|Persistant Swollen glands, -ve hiv test @ 10 months
Aug 15, 2001
I had an unprotected heterosexual encounter a year ago. Since around that time I have had swollen glands under my jaw and a loss of definition in my neck (I used to have clear definition if I tensed my muscles, now it seems fatty). I have had hiv tests at 3, 6 and 10 months and all came back non-reactive. The girl told me she had a negative test 5 months after our encounter. I can no longer ask her repeat the test as that bridge has been burned.
The glands beneath my jaw have stayed the same size for at least 8 months and feel quite hard or rubbery, however recently, in the last two months I have noticed a solid mass appear below each ear (behind the jaw where it turns up towards the front of the ear. These masses feel different than the glands below the jaw, more palpable. They appear to be getting larger slowly.
I am wondering if stress could be a large factor in these glands. I am in general good health and have researched the window period at length. I have read that 99 of people will seroconvert in 6 months or less. I also read that the longest recorded seroconversion was a nurse who took 8 months after a needlestick.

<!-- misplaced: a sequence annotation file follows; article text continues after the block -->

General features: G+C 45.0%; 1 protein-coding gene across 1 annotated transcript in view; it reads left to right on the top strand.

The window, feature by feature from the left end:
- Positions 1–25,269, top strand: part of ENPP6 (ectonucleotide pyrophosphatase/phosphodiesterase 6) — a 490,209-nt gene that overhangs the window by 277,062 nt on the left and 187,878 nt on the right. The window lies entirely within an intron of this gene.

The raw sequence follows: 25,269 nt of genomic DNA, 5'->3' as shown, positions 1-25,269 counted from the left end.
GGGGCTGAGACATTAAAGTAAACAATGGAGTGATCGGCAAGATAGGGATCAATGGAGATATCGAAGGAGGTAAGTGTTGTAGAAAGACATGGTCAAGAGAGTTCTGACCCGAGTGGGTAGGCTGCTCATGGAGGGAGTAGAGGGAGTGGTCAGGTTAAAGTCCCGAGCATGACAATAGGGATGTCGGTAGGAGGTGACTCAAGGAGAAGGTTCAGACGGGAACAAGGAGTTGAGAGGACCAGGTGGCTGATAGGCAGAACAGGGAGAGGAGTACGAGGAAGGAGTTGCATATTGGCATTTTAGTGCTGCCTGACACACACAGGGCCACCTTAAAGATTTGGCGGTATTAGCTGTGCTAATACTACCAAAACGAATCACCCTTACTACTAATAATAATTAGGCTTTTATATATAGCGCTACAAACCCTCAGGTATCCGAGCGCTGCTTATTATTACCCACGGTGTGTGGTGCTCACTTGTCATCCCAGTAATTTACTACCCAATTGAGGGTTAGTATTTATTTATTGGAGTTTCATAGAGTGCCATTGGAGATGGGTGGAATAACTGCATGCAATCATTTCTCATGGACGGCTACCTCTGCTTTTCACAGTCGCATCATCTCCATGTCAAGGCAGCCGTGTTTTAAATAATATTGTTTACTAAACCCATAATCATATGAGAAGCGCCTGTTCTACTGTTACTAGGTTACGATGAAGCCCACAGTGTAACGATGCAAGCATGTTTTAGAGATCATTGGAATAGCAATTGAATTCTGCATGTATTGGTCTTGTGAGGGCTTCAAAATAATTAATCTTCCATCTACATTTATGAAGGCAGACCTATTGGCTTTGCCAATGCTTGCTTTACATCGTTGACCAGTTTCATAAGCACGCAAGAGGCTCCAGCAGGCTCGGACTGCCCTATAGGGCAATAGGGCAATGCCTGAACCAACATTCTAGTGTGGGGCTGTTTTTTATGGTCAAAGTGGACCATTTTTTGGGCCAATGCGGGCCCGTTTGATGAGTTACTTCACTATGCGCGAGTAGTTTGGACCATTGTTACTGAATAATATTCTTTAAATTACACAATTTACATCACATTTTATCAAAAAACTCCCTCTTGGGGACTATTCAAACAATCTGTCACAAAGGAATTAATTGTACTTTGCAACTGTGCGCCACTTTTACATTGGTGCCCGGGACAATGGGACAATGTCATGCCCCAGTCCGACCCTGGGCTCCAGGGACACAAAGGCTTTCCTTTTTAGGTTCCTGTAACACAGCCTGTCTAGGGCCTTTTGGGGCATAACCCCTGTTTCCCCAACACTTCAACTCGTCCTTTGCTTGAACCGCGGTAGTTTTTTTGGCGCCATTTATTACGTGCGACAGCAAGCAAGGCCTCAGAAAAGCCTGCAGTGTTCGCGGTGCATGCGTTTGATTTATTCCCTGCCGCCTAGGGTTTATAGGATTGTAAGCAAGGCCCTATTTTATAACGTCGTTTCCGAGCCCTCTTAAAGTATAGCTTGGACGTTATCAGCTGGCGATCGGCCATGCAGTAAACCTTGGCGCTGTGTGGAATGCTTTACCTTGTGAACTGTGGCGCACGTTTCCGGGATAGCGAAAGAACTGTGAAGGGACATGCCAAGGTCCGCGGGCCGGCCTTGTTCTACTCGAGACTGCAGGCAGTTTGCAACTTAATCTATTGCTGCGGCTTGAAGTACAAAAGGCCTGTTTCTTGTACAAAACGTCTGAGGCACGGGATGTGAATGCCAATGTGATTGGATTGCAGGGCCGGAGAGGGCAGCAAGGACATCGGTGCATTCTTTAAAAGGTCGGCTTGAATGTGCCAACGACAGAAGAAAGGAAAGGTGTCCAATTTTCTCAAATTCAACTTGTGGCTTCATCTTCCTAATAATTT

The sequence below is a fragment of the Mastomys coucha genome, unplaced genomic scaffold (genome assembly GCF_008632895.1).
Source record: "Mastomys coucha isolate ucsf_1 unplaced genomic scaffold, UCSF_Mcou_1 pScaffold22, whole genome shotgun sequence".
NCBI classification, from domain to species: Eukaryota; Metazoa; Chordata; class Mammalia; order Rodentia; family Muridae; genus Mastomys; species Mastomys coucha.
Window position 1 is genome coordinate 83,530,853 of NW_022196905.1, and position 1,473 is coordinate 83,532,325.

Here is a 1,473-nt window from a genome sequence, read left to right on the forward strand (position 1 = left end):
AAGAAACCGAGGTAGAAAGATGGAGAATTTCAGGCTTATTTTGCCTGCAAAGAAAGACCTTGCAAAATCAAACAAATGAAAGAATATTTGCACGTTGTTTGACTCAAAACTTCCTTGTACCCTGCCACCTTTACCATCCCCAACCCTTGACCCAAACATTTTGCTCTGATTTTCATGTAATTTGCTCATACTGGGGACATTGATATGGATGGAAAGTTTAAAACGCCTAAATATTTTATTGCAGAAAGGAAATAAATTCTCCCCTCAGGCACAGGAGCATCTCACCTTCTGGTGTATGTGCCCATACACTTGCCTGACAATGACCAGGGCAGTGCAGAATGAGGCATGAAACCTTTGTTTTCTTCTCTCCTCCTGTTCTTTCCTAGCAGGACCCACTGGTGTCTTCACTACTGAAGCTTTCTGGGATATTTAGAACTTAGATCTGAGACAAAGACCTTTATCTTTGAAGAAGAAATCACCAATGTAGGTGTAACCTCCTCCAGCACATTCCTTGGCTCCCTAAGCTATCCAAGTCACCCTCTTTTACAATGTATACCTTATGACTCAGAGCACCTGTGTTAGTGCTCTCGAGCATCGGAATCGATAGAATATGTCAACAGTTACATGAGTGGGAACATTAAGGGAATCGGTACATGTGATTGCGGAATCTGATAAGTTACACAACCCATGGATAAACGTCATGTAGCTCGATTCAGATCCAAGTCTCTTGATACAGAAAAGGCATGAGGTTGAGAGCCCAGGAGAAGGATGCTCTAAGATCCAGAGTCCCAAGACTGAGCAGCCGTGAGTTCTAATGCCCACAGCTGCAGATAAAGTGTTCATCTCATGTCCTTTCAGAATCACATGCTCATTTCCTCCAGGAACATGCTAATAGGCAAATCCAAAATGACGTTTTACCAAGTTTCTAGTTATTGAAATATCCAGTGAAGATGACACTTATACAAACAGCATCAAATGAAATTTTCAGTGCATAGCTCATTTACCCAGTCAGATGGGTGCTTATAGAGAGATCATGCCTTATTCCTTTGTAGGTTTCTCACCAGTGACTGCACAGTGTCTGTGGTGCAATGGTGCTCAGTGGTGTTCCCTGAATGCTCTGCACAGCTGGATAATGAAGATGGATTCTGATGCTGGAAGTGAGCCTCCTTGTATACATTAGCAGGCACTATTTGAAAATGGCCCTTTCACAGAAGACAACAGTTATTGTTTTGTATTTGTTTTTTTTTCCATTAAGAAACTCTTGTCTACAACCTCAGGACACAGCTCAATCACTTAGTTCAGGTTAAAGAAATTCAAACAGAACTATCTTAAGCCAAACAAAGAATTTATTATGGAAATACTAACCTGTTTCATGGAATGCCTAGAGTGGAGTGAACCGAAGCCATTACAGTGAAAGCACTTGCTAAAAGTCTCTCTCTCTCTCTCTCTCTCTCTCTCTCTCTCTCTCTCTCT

I am very nervous and have been worried daily since this encounter. My doctor told me to stop feeling the glands as he said that constant touching could maintain the swelling. He also says that they are not particularly large and does not seem bothered. Knowing my body I am sure they are up and are noticable when I pull my tongue to the back of my throat. He recommended a final test at 1 year (Which would be now.) I am too worried to take it to be honest.
Please tell me your thoughts, especially regarding the window period, plus the possible reasons for the mass below my ear. They are painless and I am suffering no loss of hearing.
Thank you for your ssistance.
| Response from Mr. Kull
Let me keep this simple: an HIV antibody test performed six months after exposure is highly accurate (99.9%). It is so unlikely that your symptoms are related to HIV. But your doctor told you this, and still you are having difficulty believing him.
It definitely sounds like you are experiencing a significant level of anxiety that may or may not be related to HIV. Have you considered talking with a mental health professional about the anxiety you are experiencing? That may help, probably more than focusing on HIV.
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